Sep 5, 2009 05:35 pm
 Posted by  Anonymous

Mr. Laborde- I agree with some of the other commentators that calling was 911 was perfectly understandable and defensible. One reason that I left NOLA was incidents just like this- and the abundance of black-on-white crime that is somehow overlooked by the press and even justified in this once-beautiful city. I am not "cracka" or "whitey"; if I called someone "nigger" or "spook" I would not be alive to write this.

Sep 6, 2009 05:45 pm
 Posted by  LakeviewChick

Anonymous: I'm glad you don't live here anymore. It is people like you who contribute to racial tensions. Mr. Laborde DID NOT mention the woman's race. But you infer that she is black. This is part of the reason there's so much hostility toward us whites in the first place...because we DO harbor racist tendencies (whether we want to admit it or not)and the only time we care about the black community is when its "criminal" ways affect our communities.

Please stay wherever you are. We don't need you here.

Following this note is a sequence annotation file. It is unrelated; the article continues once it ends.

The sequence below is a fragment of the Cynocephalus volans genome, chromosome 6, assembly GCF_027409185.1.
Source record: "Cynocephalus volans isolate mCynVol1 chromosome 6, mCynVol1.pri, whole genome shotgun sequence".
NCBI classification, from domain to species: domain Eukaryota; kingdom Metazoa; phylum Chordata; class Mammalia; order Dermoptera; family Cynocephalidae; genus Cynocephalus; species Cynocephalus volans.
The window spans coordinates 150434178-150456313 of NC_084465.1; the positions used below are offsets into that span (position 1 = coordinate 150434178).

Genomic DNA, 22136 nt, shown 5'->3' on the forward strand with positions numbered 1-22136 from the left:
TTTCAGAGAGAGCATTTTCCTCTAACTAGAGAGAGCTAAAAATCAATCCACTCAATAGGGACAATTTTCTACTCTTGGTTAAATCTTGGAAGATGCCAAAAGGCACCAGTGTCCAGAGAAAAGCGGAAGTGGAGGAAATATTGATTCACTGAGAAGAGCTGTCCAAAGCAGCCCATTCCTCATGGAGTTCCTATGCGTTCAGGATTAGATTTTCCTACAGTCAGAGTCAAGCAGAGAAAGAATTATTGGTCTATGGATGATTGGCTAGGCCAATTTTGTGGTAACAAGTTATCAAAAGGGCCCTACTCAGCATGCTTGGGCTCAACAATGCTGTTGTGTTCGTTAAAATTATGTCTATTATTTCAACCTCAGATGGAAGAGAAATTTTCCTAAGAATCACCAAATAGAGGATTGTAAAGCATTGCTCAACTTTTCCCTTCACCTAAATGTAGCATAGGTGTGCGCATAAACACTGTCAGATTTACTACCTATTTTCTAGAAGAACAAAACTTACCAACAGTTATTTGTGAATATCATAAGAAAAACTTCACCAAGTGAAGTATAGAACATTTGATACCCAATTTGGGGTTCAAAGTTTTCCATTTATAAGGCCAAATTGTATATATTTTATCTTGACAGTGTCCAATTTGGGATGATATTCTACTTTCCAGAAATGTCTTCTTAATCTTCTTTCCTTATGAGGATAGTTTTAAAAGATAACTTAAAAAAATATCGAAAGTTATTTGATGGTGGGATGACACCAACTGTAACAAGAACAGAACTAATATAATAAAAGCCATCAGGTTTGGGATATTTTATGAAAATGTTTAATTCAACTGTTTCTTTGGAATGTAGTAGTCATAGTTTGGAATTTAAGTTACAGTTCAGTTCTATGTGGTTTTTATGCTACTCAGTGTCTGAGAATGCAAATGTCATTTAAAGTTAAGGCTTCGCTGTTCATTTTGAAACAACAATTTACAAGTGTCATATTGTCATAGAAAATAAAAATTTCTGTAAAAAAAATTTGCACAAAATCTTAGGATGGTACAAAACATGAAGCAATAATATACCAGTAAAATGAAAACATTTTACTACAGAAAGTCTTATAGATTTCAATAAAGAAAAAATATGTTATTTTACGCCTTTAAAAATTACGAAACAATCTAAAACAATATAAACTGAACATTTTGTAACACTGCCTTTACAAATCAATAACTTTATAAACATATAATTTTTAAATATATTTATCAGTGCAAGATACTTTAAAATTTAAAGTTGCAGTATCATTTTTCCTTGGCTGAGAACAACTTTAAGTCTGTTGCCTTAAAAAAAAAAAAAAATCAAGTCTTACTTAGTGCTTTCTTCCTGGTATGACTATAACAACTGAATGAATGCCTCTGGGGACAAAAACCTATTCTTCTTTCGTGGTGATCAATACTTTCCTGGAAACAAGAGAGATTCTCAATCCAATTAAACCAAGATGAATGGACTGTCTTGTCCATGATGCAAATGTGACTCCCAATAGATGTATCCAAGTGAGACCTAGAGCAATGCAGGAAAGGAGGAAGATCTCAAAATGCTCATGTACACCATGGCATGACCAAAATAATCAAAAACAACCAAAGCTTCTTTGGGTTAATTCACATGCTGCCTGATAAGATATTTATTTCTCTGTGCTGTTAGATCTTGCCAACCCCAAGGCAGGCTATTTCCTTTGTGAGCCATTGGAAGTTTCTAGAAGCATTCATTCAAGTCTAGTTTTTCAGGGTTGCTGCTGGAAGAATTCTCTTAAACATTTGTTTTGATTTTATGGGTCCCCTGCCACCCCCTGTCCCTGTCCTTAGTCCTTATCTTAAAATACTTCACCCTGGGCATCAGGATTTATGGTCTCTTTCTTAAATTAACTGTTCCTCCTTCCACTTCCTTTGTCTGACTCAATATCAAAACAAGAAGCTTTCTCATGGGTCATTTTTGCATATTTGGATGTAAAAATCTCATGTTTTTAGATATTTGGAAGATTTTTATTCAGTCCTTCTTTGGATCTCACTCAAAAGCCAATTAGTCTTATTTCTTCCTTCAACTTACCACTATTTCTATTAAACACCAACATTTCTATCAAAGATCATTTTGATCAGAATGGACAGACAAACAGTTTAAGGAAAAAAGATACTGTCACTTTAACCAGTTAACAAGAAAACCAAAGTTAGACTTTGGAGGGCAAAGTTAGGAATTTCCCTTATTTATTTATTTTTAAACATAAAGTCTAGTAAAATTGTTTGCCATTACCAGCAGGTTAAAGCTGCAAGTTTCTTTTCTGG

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The Editor's Room

Weekly Commentary with New Orleans Magazine’s Errol Laborde

about

Errol LabordeErrol Laborde holds a Ph.D. in political science from the University of New Orleans and is the editor-in-chief of Renaissance Publishing. In that capacity he serves as editor/associate publisher of New Orleans Magazine and editor/publisher of Louisiana Life magazine.

Errol is also a producer and a regular panelist on Informed Sources, a weekly news discussion program broadcast on public television station WYES-TV, Channel 12. Errol is a three-time winner of the Alex Waller Award, the highest award given in print journalism by the Press Club of New Orleans. He also received the National and City Regional Magazine Association Award for Best Column for his New Orleans Magazine column, beating out 76 city magazines across the country. In 2013, Errol received the award for the "Best News Affiliated Blog," awarded by the Press Club of New Orleans.

Errol’s most recent books are Krewe: The Early Carnival from Comus to Zulu and Marched the Day God: A History of the Rex Organization. In his free time he enjoys playing tennis and traveling with his wife, Peggy, to anywhere they can get away to, but some of his favorite spots are the Caribbean and historic locations around Louisiana. You can reach Errol at (504) 830-7235 or errol@myneworleans.com.